Pro-life proponents are predicting Texas will become the 10th state in the U.S. to enact "fetal pain" legislation in 2013, effectively banning abortions after 20 weeks.
"The general medical consensus is that the developing human pre-born child is capable of experiencing torturous pain at 20 weeks post-fertilization," Elizabeth Graham, director of the Texas Right to Life anti-abortion group, said in a message to supporters last week.
Additionally, Graham told The Texas Tribune that she believes the strong Republican presence in state legislature will allow the "fetal pain" bill and other strict pro-life legislation to pass in 2013.
"The numbers are definitely on the pro-life side," Graham told The Texas Tribune, as reported in a Nov. 23 article.
"What we can't predict are the dynamics and the politics," she added.
The "fetal pain" bill is based on controversial neonatal perception medical research that says fetuses can feel pain after 20 weeks in the womb.
Neonatal perception research varies, and while pro-life groups argue that a fetus can feel pain after 20 weeks and therefore should not be aborted, pro-choice groups argue that a fetus does not have sensory reflexes until it is out of the womb.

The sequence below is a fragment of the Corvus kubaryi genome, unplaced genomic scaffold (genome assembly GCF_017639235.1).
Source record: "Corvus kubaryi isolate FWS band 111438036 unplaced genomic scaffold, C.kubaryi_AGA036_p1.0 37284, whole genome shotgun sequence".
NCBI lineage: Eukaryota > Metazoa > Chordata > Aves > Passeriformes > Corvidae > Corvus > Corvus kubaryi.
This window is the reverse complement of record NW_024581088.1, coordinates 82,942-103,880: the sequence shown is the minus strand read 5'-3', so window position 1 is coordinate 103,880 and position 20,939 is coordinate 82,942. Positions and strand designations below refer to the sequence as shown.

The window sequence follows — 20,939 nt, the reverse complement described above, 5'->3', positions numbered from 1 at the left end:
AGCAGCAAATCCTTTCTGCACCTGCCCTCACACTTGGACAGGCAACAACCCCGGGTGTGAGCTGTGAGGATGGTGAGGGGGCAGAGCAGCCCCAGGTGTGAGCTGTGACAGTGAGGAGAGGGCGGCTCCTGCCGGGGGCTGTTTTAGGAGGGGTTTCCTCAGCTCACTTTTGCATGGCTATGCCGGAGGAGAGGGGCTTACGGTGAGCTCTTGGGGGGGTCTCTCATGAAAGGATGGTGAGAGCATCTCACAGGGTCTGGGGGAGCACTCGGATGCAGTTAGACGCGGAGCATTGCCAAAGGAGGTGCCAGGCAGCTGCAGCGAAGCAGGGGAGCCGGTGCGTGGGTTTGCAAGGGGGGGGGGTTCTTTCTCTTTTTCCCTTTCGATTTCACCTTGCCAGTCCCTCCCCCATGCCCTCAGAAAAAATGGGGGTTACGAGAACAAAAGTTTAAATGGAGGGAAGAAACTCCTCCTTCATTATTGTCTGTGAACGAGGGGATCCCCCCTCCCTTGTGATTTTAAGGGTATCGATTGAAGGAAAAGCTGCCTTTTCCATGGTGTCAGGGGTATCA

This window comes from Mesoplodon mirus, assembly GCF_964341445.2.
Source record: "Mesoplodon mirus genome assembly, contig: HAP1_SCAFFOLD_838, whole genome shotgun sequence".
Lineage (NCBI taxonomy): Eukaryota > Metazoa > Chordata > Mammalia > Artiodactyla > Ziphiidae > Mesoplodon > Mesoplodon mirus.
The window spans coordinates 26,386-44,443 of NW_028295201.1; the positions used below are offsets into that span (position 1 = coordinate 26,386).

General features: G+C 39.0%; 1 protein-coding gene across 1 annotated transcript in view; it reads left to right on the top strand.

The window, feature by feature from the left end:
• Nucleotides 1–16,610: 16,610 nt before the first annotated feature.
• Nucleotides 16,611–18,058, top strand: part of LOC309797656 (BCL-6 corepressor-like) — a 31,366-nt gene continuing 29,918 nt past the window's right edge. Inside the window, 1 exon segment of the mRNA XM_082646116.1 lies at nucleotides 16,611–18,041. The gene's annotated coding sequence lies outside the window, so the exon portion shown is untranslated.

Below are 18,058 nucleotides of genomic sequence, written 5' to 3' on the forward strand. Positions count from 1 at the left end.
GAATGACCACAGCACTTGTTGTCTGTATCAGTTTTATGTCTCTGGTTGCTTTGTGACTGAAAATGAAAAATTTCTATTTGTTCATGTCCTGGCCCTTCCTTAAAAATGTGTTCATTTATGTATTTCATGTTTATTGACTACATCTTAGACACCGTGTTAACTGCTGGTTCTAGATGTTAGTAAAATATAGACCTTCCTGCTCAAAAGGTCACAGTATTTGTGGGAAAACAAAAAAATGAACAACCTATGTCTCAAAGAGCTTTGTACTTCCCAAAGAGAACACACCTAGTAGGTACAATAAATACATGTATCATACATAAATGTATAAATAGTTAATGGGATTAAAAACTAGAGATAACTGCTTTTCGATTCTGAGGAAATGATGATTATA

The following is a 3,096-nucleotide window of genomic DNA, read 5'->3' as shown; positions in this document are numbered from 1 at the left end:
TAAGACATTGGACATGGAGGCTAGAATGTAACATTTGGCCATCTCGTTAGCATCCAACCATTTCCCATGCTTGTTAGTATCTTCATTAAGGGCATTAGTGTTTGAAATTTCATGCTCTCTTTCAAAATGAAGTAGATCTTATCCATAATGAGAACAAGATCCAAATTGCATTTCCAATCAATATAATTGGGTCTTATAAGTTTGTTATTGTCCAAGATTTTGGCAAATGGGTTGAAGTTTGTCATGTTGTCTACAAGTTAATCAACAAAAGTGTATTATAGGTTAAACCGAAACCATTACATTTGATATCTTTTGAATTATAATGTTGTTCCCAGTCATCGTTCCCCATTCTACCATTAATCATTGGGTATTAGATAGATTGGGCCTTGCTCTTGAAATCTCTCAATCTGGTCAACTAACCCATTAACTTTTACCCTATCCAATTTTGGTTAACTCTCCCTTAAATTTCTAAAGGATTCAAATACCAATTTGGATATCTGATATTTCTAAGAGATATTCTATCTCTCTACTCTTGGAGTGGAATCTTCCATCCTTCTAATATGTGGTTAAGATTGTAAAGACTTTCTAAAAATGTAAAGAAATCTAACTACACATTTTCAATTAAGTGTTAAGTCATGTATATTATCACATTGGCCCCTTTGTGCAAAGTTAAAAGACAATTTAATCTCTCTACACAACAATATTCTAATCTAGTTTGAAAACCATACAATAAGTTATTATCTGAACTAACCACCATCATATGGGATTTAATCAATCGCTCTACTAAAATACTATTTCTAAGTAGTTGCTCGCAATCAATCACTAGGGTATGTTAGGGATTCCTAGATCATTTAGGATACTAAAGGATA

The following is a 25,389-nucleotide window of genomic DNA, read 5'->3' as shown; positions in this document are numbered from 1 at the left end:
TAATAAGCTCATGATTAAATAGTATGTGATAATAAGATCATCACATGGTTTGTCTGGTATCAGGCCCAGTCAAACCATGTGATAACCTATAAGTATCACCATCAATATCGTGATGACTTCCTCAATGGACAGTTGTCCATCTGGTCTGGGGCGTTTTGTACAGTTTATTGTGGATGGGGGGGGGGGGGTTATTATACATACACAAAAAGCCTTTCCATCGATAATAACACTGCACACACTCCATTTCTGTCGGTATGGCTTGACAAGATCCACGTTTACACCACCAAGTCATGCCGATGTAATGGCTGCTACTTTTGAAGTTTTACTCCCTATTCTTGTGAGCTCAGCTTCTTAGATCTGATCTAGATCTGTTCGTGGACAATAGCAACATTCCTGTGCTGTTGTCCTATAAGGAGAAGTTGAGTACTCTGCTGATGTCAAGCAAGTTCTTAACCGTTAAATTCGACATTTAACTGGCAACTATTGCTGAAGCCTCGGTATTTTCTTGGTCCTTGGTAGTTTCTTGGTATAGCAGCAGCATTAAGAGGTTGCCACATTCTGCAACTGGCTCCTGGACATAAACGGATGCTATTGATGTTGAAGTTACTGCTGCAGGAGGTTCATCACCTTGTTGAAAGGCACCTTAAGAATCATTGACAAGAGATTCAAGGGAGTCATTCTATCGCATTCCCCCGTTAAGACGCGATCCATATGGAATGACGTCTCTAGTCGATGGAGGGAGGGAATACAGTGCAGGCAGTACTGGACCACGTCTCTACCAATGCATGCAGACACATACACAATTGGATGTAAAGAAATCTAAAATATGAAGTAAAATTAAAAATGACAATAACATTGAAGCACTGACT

When Georgia passed "fetal pain" legislation in May 2012, subsequently illegalizing abortions after 20 weeks of pregnancy without the exception of rape or incest, Gov. Nathan Deal called the legislation an affirmation of "Georgia's commitment to preserving the sanctity of all human life."
"This legislation provides humane protection to innocents capable of feeling pain while making an important exception for ... medically futile pregnancies," Gov. Deal added in a public statement.
Conversely, Leola Reis, a spokeswoman for the Atlanta-based Planned Parenthood Southeast, told The Atlanta Journal-Constitution that she believes "women should not be forced to adhere to legislative directives that are based on unsound medical science."
Currently, third trimester abortion in Texas is illegal unless the health of the mother is at stake, or if fetal abnormalities are detected in the fetus.
Texas has already had a series of successful pro-life legislation passed in recent years, including the 2011 ruling that women seeking abortions must make two visits to the abortion clinic, with one visit involving a sonogram performed 24 hours prior to an abortion.
Additionally, 2011 marked the passing of Texas's "Women's Right To Know Act," which requires physicians to provide women seeking abortions with literature on medical risks, adoption alternatives, and developmental stages of the fetus 24 hours before receiving an abortion.
Fetal pain legislation has currently been enacted in Arizona, Alabama, Idaho, Indiana, Kansas, Louisiana, Nebraska, Oklahoma and Georgia.